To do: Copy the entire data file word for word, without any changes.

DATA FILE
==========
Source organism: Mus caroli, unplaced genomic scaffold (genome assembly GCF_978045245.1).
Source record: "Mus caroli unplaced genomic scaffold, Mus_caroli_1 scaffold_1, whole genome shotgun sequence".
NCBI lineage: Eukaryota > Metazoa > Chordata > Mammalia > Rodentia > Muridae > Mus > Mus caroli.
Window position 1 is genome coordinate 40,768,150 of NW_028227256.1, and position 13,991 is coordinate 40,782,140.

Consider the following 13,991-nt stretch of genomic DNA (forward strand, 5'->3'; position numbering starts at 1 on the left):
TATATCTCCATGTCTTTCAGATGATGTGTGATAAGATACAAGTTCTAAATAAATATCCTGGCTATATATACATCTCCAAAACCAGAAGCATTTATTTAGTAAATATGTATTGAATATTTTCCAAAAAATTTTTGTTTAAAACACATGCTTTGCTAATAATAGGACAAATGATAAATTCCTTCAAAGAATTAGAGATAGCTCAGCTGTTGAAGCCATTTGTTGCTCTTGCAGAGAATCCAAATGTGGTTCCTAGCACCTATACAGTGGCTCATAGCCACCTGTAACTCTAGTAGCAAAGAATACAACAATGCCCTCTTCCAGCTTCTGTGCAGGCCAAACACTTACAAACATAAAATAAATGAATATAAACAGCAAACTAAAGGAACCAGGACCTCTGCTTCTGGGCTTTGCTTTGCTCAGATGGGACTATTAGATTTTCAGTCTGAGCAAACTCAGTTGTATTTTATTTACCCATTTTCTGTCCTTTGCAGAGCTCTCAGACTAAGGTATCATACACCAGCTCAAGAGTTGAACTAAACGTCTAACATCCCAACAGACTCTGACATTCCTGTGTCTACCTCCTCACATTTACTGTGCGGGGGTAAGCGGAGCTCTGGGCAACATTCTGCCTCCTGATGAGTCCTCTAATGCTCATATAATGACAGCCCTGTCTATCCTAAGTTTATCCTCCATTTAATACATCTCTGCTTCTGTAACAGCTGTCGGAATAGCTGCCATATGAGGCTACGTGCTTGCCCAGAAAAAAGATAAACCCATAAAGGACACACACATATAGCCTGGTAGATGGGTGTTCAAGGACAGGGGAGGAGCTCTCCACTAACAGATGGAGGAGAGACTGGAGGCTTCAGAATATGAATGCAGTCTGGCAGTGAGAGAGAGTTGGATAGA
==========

Source organism: Mus caroli, unplaced genomic scaffold (genome assembly GCF_978045245.1).
Source record: "Mus caroli unplaced genomic scaffold, Mus_caroli_1 scaffold_1, whole genome shotgun sequence".
NCBI lineage: Eukaryota > Metazoa > Chordata > Mammalia > Rodentia > Muridae > Mus > Mus caroli.
Window position 1 is genome coordinate 40,768,150 of NW_028227256.1, and position 13,991 is coordinate 40,782,140.

Consider the following 13,991-nt stretch of genomic DNA (forward strand, 5'->3'; position numbering starts at 1 on the left):
TATATCTCCATGTCTTTCAGATGATGTGTGATAAGATACAAGTTCTAAATAAATATCCTGGCTATATATACATCTCCAAAACCAGAAGCATTTATTTAGTAAATATGTATTGAATATTTTCCAAAAAATTTTTGTTTAAAACACATGCTTTGCTAATAATAGGACAAATGATAAATTCCTTCAAAGAATTAGAGATAGCTCAGCTGTTGAAGCCATTTGTTGCTCTTGCAGAGAATCCAAATGTGGTTCCTAGCACCTATACAGTGGCTCATAGCCACCTGTAACTCTAGTAGCAAAGAATACAACAATGCCCTCTTCCAGCTTCTGTGCAGGCCAAACACTTACAAACATAAAATAAATGAATATAAACAGCAAACTAAAGGAACCAGGACCTCTGCTTCTGGGCTTTGCTTTGCTCAGATGGGACTATTAGATTTTCAGTCTGAGCAAACTCAGTTGTATTTTATTTACCCATTTTCTGTCCTTTGCAGAGCTCTCAGACTAAGGTATCATACACCAGCTCAAGAGTTGAACTAAACGTCTAACATCCCAACAGACTCTGACATTCCTGTGTCTACCTCCTCACATTTACTGTGCGGGGGTAAGCGGAGCTCTGGGCAACATTCTGCCTCCTGATGAGTCCTCTAATGCTCATATAATGACAGCCCTGTCTATCCTAAGTTTATCCTCCATTTAATACATCTCTGCTTCTGTAACAGCTGTCGGAATAGCTGCCATATGAGGCTACGTGCTTGCCCAGAAAAAAGATAAACCCATAAAGGACACACACATATAGCCTGGTAGATGGGTGTTCAAGGACAGGGGAGGAGCTCTCCACTAACAGATGGAGGAGAGACTGGAGGCTTCAGAATATGAATGCAGTCTGGCAGTGAGAGAGAGTTGGATAGA